Hennie Nel, CFO Santam: prospering in tough times


“A tough working environment forces you to innovate and come up with new ideas,” says Hennie Nel, CFO of South Africa’s biggest short-term insurer Santam. After a career at PriceWaterhouseCoopers (PwC) that began in 1993, Nel moved to Santam last year for a new challenge. In this interview he sheds some light on the switch from consultant to Chief Financial Officer.

Nel did not choose the easiest moment to move to a short term insurance firm, but he says that doing good work in a rough economic climate is actually one of the things he has valued the most so far. "The last quarter of 2012 and the first half of 2013 were very tough for the short term insurance industry, so they were also for Santam. We had to be there for our policyholders during tough times while results were also not going our way. To learn and to contribute in that type of environment, was something I really found rewarding."

It can also have benefits for a company to experience some headwind, says Nel. "Often, in months under pressure, you discover things about your company you would not have found out if it was just plain sailing." In Nel's experience, a CFO has a different level of accountability than a consultant has. "That is challenging, but enjoyable. You can't walk away from something after giving your advice. It is a different type of responsibility. What I enjoy about the CFO role is that I am quite involved with a number of operational issues."

For seven years Nel ran the financial services practice for PwC in Cape Town. "I was heavily involved in the Momentum/Metropolitan merger. With the compulsory client rotation within audit firms, it meant I had to go back to clients I had worked with before.. Before this role, I had done quite a few different things. It's good to keep changing to keep growing. At PwC I still had many opportunities to grow, but then this opportunity at Santam came up."

Nel emphasises that he is not stuck in Cape Town, although he does enjoy living there. "But I also enjoy working in Johannesburg. I still travel quite a bit in my current job. The trade-off for anybody that choses to live outside of Johannesburg, is that you need to travel more." Nel had worked with Santam before and was familiar with the management team. "I have always enjoyed the short term insurance business. We all need to have insurance, but we don't always enjoy the experience of it . It is interesting to see how you can create value."

He calls Santam "almost two businesses". The most visible part of the group is the underwriting business, almost half of which is motor vehicle insurance. "There we obviously have to make sure that the incoming premiums are always more than the claims and the commissions for our agents. There are a number of operational people involved in this, but as CFO I am also part of this process." The second part of Santam is its investments, which are managed by sister company Sanlam Investment Management. "It has to work as a total. Currently the South African short term insurance industry is under severe pressure, so we have to prevent starting to incur losses in our investments by building in some extra security."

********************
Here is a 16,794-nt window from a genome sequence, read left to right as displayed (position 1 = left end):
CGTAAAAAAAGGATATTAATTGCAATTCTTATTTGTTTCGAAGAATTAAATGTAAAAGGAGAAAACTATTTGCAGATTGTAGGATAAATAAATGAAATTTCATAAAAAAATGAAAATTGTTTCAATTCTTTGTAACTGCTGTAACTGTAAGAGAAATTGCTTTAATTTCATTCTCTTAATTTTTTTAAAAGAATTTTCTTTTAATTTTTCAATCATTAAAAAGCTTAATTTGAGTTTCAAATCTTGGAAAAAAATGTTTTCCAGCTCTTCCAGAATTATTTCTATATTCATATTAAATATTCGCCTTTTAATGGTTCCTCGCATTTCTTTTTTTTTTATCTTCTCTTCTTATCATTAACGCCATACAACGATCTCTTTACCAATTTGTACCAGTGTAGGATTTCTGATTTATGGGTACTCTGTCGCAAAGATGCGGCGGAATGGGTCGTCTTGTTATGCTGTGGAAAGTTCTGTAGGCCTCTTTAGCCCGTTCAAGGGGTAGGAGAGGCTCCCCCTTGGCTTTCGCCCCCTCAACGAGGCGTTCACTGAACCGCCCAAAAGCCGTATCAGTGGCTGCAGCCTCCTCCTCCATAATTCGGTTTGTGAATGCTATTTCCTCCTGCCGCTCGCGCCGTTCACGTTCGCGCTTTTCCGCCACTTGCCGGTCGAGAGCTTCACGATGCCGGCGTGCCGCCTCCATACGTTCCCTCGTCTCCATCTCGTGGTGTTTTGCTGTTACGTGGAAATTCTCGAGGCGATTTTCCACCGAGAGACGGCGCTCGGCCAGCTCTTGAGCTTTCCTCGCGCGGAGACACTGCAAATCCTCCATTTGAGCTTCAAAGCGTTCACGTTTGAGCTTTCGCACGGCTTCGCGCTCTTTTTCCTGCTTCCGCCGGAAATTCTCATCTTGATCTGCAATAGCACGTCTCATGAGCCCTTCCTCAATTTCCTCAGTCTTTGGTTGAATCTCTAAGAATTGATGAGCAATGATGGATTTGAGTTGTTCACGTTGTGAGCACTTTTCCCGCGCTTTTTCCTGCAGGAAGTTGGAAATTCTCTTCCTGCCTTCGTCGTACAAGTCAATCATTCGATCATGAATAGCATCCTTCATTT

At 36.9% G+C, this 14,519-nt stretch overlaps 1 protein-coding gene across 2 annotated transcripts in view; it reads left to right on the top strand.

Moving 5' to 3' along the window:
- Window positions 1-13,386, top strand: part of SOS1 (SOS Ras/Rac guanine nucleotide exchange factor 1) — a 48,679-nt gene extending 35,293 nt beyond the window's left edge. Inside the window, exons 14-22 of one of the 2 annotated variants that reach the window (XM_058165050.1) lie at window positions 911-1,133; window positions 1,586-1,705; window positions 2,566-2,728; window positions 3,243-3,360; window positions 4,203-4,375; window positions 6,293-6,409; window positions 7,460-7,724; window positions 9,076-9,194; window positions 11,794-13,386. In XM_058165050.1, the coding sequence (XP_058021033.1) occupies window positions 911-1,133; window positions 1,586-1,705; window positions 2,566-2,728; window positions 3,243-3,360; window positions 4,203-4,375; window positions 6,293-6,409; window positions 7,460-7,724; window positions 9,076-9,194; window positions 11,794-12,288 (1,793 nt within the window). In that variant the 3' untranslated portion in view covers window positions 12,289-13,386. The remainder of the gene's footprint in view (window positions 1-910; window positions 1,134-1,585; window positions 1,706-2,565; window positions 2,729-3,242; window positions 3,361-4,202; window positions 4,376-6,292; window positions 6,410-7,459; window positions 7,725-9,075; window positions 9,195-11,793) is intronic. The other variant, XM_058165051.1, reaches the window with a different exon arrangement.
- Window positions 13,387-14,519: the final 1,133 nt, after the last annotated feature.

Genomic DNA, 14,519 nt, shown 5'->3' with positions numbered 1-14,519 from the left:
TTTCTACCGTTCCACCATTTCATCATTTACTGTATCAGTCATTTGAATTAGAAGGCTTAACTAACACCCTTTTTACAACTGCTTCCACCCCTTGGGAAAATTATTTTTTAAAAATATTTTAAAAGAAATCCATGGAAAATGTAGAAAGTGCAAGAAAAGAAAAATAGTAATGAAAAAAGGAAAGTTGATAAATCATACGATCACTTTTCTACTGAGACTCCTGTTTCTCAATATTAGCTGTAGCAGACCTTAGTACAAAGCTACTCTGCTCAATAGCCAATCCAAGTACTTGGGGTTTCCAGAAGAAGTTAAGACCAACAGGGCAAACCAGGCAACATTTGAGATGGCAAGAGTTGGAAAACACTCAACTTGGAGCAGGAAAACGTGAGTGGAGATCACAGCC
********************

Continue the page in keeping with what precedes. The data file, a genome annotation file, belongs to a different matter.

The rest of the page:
While Santam is aiming to diversify its business and move into emerging markets in Africa and South East Asia, one of the trickiest aspects affecting the daily business is the exchange rate of the rand. "We have significant exposure to the rand. A big portion of our claims are impacted by the rand exchange rate, for example imported motor parts. As a management team you have to make as good as possible decisions with all the uncertainties. You can hedge or reduce the effect of the volatile rand. The rand has lost 40 to 50 percent against the dollar over the last two years, you can't pass that on to your policy holders. But there are also some positives: if the rand bounces back, it helps us a lot."

Nel explains that about 70 percent of all motor claims are not thefts or total losses, but repairs. "That is why we look carefully at what we buy and where we buy it. That is quite a delicate process. Because it is such a big part of our business, we do quite a lot of work in that area. I believe we are good at this and that it is one of our competitive advantages."

Santam doesn't only look at saving costs by smart procurement, but also wants to incentivize repair shops to work quicker, so claimants have a better experience when claims are settled. We are trying to take the noise out of the repair process. More and more, for example, we do assessments based on pictures that our clients send us."

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